Sapporo: The Song of the snow
The small boy from Babhnan was shivering, excitedly. It was the first snowfall of his life. He had seen rivers of snow in Rara, Nepal. He had also seen a little bit of snow in Xi’an, China, a reminder of the late night snowing when the temperature went sub zero long enough for snowing. But he had never seen it snowing, with the cotton like snowflakes playing with his skin. Born and brought up in the Gangetic plains, he was not likely to!
And it snowed with the sun out in full glory. Sapporo is going to be some fun, he thought. It was, when a bus driver happily handed him his cap and the driving seat for a quick picture, of course with keys taken off! He remembered their conversation for over half an hour with him knowing no Japanese and the driver knowing no English. The world is indeed beautiful.
Sapporo. The great, dry river, as per its meaning in the aboriginal Ainu people’s language. It was indeed. A river of snow, dry and chilling. And Fifth in so many things that one could be forgiven for mistaking its meaning to have something to do with the number 5! It is the fifth-largest city of Japan, on its 5th largest island Hokkaido, and northernmost. Sapporo people joke that one can see Russia from its shores on a clear day. And yeah, they perhaps can.
It is also the Alps of Asia, its unofficial winter capital. Renowned the world for its ski resorts and onsen(s)- natural hot springs, travelers seek a slice of the city throughout the year. Yet, come February and the New Chitose Airport gets really really busy with unending lines of visitors for its famed winter festival. The boy from Babhnan was a little early with winter festival still a couple of weeks away, but he could sense the city gearing up for the carnival.
The first thing that surprised him in the city was the cushioned seats in the metro, aka the subway system. He was to know why soon when he accidentally touched a bench by the footpath in subzero temperatures. He also saw the rubber tires of the trains- only one of its kind in all of Asia- this time he did not need to ask why though.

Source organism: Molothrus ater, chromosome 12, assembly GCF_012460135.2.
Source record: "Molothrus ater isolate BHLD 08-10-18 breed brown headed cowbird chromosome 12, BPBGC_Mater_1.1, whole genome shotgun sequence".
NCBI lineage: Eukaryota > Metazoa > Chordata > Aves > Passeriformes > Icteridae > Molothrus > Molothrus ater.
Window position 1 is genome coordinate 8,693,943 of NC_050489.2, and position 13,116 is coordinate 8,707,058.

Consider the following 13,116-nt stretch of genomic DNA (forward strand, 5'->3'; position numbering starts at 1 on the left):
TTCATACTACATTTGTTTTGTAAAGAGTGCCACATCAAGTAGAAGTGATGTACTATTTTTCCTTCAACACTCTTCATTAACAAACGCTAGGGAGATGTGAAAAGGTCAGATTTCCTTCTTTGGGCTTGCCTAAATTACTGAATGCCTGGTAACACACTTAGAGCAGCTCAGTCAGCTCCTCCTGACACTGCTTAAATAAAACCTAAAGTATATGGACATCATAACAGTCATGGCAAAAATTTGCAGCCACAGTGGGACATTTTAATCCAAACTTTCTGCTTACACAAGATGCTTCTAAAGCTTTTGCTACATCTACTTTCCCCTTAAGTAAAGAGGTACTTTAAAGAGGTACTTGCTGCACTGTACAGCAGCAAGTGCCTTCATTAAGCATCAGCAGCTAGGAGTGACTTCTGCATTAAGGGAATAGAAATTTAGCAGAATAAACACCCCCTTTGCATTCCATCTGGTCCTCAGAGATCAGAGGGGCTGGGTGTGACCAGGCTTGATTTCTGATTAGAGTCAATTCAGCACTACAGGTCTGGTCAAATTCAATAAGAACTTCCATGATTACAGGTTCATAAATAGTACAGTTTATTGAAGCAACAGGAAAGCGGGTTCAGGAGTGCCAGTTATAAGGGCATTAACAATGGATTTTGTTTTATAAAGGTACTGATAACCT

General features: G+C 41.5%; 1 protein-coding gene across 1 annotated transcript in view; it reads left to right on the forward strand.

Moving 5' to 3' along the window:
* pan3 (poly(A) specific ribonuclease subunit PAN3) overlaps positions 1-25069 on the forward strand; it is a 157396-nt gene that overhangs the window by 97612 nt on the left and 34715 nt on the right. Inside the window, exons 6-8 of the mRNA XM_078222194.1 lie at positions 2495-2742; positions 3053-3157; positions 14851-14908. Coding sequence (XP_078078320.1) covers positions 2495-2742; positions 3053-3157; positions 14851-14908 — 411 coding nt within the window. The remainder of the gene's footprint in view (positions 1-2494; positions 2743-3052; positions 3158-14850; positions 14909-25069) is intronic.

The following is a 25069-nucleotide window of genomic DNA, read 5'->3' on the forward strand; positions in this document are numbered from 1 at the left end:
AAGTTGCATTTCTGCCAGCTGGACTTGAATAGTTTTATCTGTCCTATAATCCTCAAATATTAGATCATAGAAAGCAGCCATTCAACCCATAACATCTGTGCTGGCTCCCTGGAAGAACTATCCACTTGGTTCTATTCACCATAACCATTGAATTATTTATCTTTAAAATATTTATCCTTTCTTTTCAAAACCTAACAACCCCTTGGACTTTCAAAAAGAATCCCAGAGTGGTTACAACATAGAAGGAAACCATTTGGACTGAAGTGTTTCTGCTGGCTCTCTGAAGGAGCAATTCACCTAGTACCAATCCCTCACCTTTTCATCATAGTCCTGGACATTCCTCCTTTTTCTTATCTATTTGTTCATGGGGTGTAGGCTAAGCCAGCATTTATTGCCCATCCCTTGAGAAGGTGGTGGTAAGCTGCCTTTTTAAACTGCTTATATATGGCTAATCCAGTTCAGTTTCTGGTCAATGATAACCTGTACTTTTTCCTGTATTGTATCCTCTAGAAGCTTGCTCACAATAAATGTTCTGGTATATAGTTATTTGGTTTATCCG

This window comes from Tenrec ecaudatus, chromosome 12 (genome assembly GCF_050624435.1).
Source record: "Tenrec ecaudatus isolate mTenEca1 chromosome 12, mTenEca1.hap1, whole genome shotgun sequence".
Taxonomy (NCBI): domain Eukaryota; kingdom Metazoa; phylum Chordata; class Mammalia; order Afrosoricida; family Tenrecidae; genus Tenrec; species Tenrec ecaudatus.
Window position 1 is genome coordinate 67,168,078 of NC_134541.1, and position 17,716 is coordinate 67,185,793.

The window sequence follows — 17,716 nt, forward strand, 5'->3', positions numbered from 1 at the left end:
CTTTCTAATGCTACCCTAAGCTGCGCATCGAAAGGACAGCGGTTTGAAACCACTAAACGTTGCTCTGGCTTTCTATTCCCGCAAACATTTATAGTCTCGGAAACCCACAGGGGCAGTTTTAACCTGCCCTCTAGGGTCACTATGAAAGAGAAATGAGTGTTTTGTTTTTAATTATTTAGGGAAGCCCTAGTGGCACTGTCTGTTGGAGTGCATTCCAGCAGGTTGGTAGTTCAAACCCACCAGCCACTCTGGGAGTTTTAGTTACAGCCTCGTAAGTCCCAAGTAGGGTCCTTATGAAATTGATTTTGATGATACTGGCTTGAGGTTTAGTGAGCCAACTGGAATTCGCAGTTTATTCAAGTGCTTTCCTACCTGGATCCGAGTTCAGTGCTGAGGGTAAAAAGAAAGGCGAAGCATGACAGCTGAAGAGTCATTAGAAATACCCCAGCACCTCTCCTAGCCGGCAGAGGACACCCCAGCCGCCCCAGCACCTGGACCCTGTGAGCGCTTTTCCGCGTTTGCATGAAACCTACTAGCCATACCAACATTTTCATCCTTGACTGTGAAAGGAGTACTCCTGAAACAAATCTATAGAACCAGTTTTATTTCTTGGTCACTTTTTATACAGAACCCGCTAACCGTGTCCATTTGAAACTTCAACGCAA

He was back in Otaru where he had seen his first snowfall, a neighboring city, and once a very important Japanese port decreed by the emperor for trade with the United States of America and the United Kingdom. The decline in the coal industry took away its financial glory but not the beauty of it. Just 25 minutes away from Sapporo by the metro, it has now emerged as a bedroom community as well with many people living there and working in the capital.
For a city of fewer than 200 years of history, it was officially established in 1868, it has a lot to offer. Including the Eiffel Tower, okay, the Sapporo TV Tower modeled on the more famous one. And Skiing resorts. Dare a little more, and natural onsen(s) are calling you across the province. High in spirits? Go to the beer museum, the city is home to Japan’s first beer, by the same name. Once warm enough, get back to Odori Park- blocks and blocks of trees gelling so well with the urban landscape. The best view, though, is reserved for the observation deck in the TV tower. Do not miss the former Hokkaido government building as well.
And museums! Of modern art. Of the island’s history. A whole village rooted in its past. Head to Hokkaido for a break from the plains. It will not disappoint you. And once settled there head to Moiwayama, or Mount Moiwa. Take the cable car or climb, like the boy did, and soak in the city views. Go there in the afternoon though, to get the best of both- day and night views. See you there, soon.